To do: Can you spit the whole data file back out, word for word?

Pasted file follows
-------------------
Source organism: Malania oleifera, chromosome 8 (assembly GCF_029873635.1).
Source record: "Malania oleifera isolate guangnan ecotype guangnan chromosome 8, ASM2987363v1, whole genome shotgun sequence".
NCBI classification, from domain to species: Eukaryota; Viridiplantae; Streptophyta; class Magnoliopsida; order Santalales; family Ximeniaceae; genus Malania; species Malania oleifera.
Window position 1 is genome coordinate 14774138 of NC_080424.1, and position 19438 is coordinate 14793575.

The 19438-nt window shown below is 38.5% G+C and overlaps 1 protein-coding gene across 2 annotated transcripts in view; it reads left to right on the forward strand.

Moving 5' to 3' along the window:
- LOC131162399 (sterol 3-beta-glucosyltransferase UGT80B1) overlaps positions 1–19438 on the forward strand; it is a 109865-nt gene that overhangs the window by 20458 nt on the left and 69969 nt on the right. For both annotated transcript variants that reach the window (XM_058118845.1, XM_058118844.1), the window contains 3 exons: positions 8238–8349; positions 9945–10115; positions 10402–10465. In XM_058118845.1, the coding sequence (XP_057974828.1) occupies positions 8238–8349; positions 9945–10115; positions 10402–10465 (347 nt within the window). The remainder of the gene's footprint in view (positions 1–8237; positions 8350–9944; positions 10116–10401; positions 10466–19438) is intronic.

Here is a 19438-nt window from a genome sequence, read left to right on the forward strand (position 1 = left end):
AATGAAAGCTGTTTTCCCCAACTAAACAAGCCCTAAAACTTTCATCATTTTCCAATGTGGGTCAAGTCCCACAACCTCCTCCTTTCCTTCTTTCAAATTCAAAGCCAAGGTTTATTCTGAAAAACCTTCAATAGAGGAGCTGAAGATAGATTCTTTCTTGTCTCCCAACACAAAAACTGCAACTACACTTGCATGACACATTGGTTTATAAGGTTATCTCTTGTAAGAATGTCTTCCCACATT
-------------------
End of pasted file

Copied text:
Source organism: Malania oleifera, chromosome 8 (assembly GCF_029873635.1).
Source record: "Malania oleifera isolate guangnan ecotype guangnan chromosome 8, ASM2987363v1, whole genome shotgun sequence".
NCBI classification, from domain to species: Eukaryota; Viridiplantae; Streptophyta; class Magnoliopsida; order Santalales; family Ximeniaceae; genus Malania; species Malania oleifera.
Window position 1 is genome coordinate 14774138 of NC_080424.1, and position 19438 is coordinate 14793575.

The 19438-nt window shown below is 38.5% G+C and overlaps 1 protein-coding gene across 2 annotated transcripts in view; it reads left to right on the forward strand.

Moving 5' to 3' along the window:
- LOC131162399 (sterol 3-beta-glucosyltransferase UGT80B1) overlaps positions 1–19438 on the forward strand; it is a 109865-nt gene that overhangs the window by 20458 nt on the left and 69969 nt on the right. For both annotated transcript variants that reach the window (XM_058118845.1, XM_058118844.1), the window contains 3 exons: positions 8238–8349; positions 9945–10115; positions 10402–10465. In XM_058118845.1, the coding sequence (XP_057974828.1) occupies positions 8238–8349; positions 9945–10115; positions 10402–10465 (347 nt within the window). The remainder of the gene's footprint in view (positions 1–8237; positions 8350–9944; positions 10116–10401; positions 10466–19438) is intronic.

Here is a 19438-nt window from a genome sequence, read left to right on the forward strand (position 1 = left end):
AATGAAAGCTGTTTTCCCCAACTAAACAAGCCCTAAAACTTTCATCATTTTCCAATGTGGGTCAAGTCCCACAACCTCCTCCTTTCCTTCTTTCAAATTCAAAGCCAAGGTTTATTCTGAAAAACCTTCAATAGAGGAGCTGAAGATAGATTCTTTCTTGTCTCCCAACACAAAAACTGCAACTACACTTGCATGACACATTGGTTTATAAGGTTATCTCTTGTAAGAATGTCTTCCCACATT